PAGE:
The disastrous start to the 2014 season has a sense of ‘groundhog day’ about it, shaping up very much like the 2013 year did – only earlier, and worse in many cases due to the widespread lack of surface stock water.
As flagged in an item yesterday on Beef Central, saleyard sales across Eastern Australia came under extreme pressure yesterday due to oversupply in numbers.
There was not a market from Victoria to Central Queensland yesterday that was spared, with big declines in slaughter cattle prices experienced from Wagga to Tamworth and on up to Toowoomba.
The results at sales yesterday had an immediate impact on the Eastern Young Cattle Indicator, which fell 4.5c since Friday to reach 284.75c/kg, back almost 8c/kg in the past week.
While the advice from processors to the broader industry is to try to avoid swamping the market and sinking prices, there are obviously producers out there who can’t wait, having run out of water, as well as feed. Tragically, they are now at the mercy of the market and price falls of 15c/kg were fairly common yesterday, and often in the order of 20-40c/kg.
There were some encouraging signs in early sales this morning, however with Gunnedah, Wodonga and CTLX all recording yardings well-back in size on last week, and prices staging something of a recovery, in some cases, as a result. Gunnedah’s yarding was back about 1900 head, and Wodonga was down by 2000 head on a week earlier, as vendors reacted to last week’s big price falls.
Another complicating factor in terms of trying to find kill space currently is that there are a lot of grainfed cattle closing out at present – a legacy of the normal pattern where processors schedule big grainfed kills early in the year as an ‘access precaution’, in the event of grassfed numbers becoming difficult to procure due to road or paddock access difficulties caused by wet weather.
On the positive side, most large processors are now back up to full kill capacity, with double shifts being rostered in those plants where they can be applied.
Weekend kills may not be far off, given the current circumstances, but they are unlike to start before February 1 at earliest. The reason is that next Monday is the Australia Day public holiday, and no processor in Australia would be game to schedule a Saturday kill, when there is a three-day long weekend in the offering.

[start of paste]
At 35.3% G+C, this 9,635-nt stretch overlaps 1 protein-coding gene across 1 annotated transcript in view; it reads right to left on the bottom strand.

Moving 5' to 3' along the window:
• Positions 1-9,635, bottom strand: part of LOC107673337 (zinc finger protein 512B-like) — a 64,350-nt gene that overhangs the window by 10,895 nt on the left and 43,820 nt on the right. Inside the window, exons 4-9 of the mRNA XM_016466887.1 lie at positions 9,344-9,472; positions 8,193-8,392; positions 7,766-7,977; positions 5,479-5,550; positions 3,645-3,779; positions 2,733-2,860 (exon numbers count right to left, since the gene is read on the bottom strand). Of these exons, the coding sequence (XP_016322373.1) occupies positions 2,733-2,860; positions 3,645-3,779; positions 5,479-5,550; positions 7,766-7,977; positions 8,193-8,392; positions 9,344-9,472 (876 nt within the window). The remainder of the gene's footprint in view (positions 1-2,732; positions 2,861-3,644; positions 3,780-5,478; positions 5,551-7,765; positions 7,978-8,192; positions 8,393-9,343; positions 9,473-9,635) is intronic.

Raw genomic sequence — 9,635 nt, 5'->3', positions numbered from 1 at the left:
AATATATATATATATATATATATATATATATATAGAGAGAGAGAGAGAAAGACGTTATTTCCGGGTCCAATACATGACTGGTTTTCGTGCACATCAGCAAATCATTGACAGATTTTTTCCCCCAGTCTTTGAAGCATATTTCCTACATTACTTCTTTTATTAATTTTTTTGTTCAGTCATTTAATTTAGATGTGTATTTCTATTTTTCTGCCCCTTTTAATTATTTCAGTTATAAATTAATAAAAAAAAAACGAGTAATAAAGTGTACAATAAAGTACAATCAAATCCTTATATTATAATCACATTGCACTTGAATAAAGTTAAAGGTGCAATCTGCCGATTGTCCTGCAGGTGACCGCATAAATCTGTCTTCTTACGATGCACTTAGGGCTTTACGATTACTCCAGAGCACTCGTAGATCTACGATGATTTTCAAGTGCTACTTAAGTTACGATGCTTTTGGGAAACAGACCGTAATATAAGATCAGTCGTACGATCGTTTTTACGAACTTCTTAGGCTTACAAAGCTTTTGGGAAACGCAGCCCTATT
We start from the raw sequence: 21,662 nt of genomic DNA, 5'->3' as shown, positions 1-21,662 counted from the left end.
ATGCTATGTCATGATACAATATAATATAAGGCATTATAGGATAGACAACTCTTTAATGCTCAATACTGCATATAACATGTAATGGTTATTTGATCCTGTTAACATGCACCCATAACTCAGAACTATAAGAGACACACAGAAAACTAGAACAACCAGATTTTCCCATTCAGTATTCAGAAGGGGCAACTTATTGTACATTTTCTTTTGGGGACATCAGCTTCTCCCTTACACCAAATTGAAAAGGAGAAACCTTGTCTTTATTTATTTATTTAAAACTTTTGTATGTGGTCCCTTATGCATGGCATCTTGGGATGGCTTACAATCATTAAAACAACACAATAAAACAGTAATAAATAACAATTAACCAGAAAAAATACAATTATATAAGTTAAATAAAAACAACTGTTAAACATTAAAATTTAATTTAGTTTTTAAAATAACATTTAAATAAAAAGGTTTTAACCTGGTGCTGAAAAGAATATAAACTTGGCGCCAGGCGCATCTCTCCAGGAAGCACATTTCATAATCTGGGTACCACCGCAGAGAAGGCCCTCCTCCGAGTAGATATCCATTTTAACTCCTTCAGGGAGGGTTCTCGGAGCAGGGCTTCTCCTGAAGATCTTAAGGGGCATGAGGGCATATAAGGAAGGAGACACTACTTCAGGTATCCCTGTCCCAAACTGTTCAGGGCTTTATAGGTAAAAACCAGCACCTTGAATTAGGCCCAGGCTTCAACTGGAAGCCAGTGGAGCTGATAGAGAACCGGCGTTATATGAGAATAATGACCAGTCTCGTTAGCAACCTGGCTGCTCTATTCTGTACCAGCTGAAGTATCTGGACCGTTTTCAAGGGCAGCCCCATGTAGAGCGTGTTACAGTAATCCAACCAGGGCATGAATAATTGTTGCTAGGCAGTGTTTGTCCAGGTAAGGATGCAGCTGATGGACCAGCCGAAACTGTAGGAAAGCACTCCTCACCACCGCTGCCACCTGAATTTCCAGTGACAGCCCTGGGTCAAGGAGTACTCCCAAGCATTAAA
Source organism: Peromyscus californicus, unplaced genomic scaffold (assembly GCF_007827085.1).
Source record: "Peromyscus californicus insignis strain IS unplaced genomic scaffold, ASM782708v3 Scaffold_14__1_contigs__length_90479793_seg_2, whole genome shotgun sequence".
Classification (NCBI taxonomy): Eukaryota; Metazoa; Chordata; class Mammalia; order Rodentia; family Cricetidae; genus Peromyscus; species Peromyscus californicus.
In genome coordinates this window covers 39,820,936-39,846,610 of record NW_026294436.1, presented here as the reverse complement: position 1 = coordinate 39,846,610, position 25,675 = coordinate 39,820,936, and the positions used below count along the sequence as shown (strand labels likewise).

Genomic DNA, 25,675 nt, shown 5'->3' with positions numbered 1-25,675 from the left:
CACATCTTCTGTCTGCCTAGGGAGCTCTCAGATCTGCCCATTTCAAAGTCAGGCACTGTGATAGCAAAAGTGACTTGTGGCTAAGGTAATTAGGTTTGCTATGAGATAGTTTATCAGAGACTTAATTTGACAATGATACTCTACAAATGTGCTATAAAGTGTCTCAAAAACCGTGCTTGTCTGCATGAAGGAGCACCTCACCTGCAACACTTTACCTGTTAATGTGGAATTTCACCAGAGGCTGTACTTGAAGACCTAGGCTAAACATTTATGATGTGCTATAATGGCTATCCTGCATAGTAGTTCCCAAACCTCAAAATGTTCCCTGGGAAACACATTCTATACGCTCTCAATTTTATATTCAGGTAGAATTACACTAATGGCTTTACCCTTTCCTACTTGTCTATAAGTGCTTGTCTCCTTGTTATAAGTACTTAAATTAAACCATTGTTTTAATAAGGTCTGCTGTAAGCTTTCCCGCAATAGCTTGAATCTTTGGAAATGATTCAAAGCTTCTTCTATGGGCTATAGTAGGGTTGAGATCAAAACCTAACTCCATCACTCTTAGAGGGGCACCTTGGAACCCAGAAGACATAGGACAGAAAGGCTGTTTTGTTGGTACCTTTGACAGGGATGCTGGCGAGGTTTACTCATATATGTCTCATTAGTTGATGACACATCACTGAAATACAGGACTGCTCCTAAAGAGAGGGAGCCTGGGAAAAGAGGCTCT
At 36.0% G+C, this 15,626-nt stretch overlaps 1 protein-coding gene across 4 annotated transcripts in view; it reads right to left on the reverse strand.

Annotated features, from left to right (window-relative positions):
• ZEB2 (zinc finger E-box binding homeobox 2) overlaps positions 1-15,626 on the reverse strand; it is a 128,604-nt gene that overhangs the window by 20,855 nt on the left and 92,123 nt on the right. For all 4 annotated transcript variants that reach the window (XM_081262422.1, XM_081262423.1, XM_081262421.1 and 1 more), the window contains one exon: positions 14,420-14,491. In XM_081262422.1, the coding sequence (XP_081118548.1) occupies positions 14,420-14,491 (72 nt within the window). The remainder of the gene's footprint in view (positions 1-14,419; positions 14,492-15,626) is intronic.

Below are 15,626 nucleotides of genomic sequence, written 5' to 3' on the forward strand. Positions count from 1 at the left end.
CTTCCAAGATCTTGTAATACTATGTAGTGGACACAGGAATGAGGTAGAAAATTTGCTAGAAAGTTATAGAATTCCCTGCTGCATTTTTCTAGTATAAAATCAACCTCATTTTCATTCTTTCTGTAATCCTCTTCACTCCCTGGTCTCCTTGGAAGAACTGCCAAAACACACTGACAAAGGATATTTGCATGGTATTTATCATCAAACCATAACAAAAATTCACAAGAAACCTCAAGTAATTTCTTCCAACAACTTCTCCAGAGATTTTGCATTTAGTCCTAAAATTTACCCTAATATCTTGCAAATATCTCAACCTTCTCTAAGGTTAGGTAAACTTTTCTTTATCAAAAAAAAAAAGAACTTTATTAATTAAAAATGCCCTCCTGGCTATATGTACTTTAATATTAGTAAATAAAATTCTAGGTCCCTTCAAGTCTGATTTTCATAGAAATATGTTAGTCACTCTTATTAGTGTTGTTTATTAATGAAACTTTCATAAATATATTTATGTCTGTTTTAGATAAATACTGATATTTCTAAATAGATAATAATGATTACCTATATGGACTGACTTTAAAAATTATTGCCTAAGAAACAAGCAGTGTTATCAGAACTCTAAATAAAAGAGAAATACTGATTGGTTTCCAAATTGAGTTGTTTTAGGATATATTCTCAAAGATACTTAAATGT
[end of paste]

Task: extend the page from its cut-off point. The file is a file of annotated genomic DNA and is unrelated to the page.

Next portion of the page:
While Queensland’s kill logged in yesterday’s weekly slaughter report by NLRS rose a significant 24pc on the previous week to 50,892 head, that still constituted a lot of single-shift schedules, and it won’t be until the week ending Friday, February 7 that the state’s kill numbers reach anything like the big throughputs seen consistently through the second half of last year.
New South Wales also showed a big rise in kills last week, up 11pc on the week previous to 39,136 head, which is getting closer to pre-Christmas full capacity.
Other states’ kill last week were much the same as the previous seven days, with Victoria -1pc at 27,851 head; South Australia -5pc at 8731 head; and Tasmania +1pc at 4876 head.
Large southeast Queensland processors report that the remainder of January is now pretty much fully-booked for killing space, with some now heavily committed out to the middle/end of February.
Some are offering killing slots-only (no price commitment) for kills in the back half of February.
Most grids back 10c/kg
Queensland meatworks grid prices declined 10c/kg carcase weight across the board yesterday for grassfed descriptions in the case of two of the nation’s three largest processors, in the face of heavy supply pressure. MSA and grainfed prices are either unchanged, or back 5c/kg.
The third of the ‘big three’ processors has left their grid rates where they were before Christmas at this point, but is reviewing its pricing position on a daily basis. That processor was already a little behind its competitors previously on grid pricing, which may account for the lack of movement so far.
Grid prices obtained by Beef Central from major processors yesterday included 330-345c/kg for 0-2 tooth heavy grassfed steer, 320-340c/kg for 4-tooth, and best cows anywhere from 280c-310c/kg.
As the situation currently stands, the only circuit breaker is going to be the weather. While an A$ in the US87-88c range is helpful in delivering better competitiveness of Australian beef on the world stage, to suggest it is going to somehow counteract the frightening number of cattle currently being pushed onto the market is wishful thinking, in the extreme.
The dollar could fall to US50c, and it would still not make that much difference under the current circumstances, unfortunately.
The best possible thing that producers can do to moderate the damage is to hold cattle, where they can, and try to even-out the flow of slaughter cattle in coming weeks and months, until we are finally blessed with some rain relief.
Market panic can be a self-fulfilling prophesy, but it’s imperative that producers try to hold their nerve and hang-on, at least until the current glut of drought turnoff cattle clears from the market.